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Operations Research at Continental Airlines. Judy Pastor, Senior Manager, OR Continental Airlines INFORMS - Houston November 16, 2000. Continental Airlines OR History. No centralized OR Group OR”-ish” functions throughout company

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Operations Research at Continental Airlines

Judy Pastor, Senior Manager, OR

Continental Airlines

INFORMS - Houston

November 16, 2000

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Continental Airlines OR History

  • No centralized OR Group

  • OR”-ish” functions throughout company

  • Many models purchased - some black box - most unrelated to each other

  • New Management, 1994-95

  • Analytical skills sought

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Continental OR Group

  • Late 1994, Revenue Management saw a need for a simulator and Operations Research group to use it

  • Rev Mgt simulator specified by Continental and built by Aeronomics (Talus) early 1995

  • OR Manager and Analyst hired April, 1995

  • First mission of OR group to use simulator to experiment with OD heuristics

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Airline OR

  • Many departments in an airline can benefit from OR expertise

  • Historically, airlines have been some of the largest users of OR models

  • Five major users (others exist)

    • Planning (Long and Medium Term)

    • Scheduling (Short Term Planning)

    • Pricing

    • Revenue Management

    • Operations

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  • Fleet Planning

  • Market Planning

  • Real Estate (gates, terminals)

  • Finance

  • All areas need

    • forecasting

    • optimization

    • network analysis

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  • Schedule Generation

    • uses forecasting, discrete choice (logit) modeling, simulation, some optimization

  • Fleet Assignment

    • uses forecasting, integer optimization

  • Crew Scheduling

    • integer optimization (column generation)

  • Airport Services Scheduling

    • integer optimization, simulation

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  • Usually broken up into Domestic and International components

  • Much less scientific than other areas

  • Deregulation in US has led to two actions

    • lead a sale or a price increase

    • match the competition

  • 30,000 origin-destination pairs to price domestically

  • Fares filed twice a day

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Revenue Management

  • Most “micro” of all areas

  • Decides the number of “discount” seats to sell

  • Saves seats for last-minute, high yielding passengers

  • Determines how much to overbook a full flight

  • Chooses whether to sell to one connecting passenger or to two locals (OD problem)

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Revenue Management (RM)

  • Uses many OR techniques

    • forecasting

    • optimization (deterministic and stochastic)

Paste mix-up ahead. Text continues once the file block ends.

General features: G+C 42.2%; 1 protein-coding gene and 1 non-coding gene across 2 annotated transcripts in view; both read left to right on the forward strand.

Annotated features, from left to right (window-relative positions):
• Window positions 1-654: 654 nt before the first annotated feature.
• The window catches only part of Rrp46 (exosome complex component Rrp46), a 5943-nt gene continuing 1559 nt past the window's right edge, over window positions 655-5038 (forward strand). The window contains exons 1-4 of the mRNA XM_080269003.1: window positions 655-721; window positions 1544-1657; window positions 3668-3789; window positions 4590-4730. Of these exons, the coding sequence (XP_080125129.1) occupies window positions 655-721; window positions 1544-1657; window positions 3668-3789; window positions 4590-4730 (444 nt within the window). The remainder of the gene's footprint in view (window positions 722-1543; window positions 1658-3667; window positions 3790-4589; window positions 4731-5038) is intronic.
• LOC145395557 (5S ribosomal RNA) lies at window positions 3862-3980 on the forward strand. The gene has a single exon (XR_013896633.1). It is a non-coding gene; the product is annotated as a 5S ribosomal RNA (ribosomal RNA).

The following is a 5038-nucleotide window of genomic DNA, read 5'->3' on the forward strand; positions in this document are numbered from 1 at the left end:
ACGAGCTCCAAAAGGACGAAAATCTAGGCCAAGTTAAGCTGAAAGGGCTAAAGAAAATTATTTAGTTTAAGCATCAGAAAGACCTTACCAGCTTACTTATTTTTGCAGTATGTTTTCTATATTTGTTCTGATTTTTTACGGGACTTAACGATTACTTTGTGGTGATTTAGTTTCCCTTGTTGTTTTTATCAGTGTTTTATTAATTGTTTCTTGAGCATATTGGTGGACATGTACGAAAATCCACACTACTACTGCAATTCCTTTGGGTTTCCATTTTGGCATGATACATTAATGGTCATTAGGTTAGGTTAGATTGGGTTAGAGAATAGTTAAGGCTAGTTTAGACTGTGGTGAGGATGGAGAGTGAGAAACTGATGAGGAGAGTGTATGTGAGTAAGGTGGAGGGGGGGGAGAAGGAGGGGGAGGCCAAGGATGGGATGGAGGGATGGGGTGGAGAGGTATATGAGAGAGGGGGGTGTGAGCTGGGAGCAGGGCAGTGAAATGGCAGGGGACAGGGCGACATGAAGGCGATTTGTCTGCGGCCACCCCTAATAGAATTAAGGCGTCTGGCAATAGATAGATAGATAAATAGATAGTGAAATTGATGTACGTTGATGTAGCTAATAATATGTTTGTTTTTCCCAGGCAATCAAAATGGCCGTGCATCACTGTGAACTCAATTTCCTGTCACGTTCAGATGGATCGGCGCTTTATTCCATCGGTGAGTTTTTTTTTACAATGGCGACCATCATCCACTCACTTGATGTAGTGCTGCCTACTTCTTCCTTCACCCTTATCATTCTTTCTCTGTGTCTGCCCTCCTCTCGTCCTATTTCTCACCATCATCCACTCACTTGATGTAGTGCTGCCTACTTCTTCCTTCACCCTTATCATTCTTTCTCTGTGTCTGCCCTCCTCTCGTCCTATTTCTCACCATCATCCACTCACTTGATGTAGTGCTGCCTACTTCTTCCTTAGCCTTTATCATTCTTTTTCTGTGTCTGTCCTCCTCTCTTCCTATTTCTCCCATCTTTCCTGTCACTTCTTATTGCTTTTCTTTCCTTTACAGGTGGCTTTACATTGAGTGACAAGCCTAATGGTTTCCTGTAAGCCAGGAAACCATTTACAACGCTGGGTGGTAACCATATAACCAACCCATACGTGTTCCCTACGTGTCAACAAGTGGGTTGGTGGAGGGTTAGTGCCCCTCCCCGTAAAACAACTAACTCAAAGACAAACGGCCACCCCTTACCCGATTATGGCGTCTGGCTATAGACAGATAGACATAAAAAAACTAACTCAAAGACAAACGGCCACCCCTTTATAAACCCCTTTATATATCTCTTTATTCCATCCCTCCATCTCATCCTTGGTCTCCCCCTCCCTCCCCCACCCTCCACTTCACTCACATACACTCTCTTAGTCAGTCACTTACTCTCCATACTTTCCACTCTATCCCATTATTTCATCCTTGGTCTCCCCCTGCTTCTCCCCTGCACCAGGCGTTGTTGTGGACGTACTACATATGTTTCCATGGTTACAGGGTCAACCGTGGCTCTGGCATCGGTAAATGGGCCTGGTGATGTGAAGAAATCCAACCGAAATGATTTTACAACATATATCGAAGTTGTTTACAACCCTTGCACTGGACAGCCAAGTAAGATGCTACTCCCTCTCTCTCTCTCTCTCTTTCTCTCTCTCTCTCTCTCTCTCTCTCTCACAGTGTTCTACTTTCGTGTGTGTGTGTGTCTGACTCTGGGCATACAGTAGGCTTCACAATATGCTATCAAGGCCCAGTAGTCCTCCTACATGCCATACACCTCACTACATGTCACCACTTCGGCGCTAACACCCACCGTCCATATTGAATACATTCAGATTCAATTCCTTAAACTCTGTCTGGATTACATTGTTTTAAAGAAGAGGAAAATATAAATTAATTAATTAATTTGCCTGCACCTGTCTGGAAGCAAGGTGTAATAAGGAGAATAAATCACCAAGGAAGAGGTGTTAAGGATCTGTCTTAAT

• simulation

  • Constraints to RM problem received from other departments

    • Prices from Pricing

    • Number of Seats from Scheduling

    • Available Connections from Scheduling

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Revenue Management (RM)

  • Airlines sell their inventory (seats) in a variety of ways

    • Airline reservations service

    • Travel Agents

    • Consolidators/”Bucket Shops”

    • Internet (own website/Travelocity/Priceline)

  • Seat sales controlled by Computerized Reservations Systems (CRS)

    • antiquated, developed before hub and spoke system

    • RM must work in this environment

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Back to 1995 - Initial OR Group

  • Both Manager and Analyst from outside company

  • Manager, Judy Pastor

    • BS, Computer Science, w/ 9 yrs in oil industry

    • MS, Operations Research, w/ 2 years in transportation OR at UPS and 4 years in LP modeling for oil refineries

    • Was interested in returning to transportation applications

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Continental OR Group

  • Analyst

    • Several years of programming in oil industry

    • Returned to school for MS, Mathematical Sciences, Rice University

    • First Operations Research position.

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Initial Conditions

  • No formal job descriptions

  • Mission was to understand RM practices and look for process improvements

  • Limited analytical software

    • no LP optimizer or modeling language

    • no statistical package

    • no generalized simulation package.

    • Lotus 123, student version of LINDO, and a C compiler

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Initial Conditions (continued)

  • OR Group under Revenue Management

  • At same time, RM was in transition

    • installation of latest version of PROS (Pax Revenue Optimization System) as DSS

    • change from market analysts with reservations and/or operations backgrounds to MBAs from highly quantitative and analytical programs

    • formal training program was in its infancy

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First Projects

  • Initial projects centered around using RM simulator to examine OD strategies

  • RM simulator was good example of a black box model

    • output showed a total revenue and total pax boarded but gave no clue as to what caused changes from run to run.

    • a “pretty” user interface was being built for Phase II but was useless since this information was still not available

    • we wrote C programs to read “debugging” output to create multiple run comparison reports showing differences in pax acceptance with parameter changes, booking curves, EMSR curves

    • answering question of “WHY??” because all important

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First Projects (continued)

  • To aid in defining OR projects, the “Questions Group” was formed

    • met monthly to identify things we would like to know but do not currently such as

      • what drives denied boarding costs?

      • what is the true cost of a posted (full) flight?

      • how much does poor forecasting hurt us?

      • lots of ideas and which to tackle first?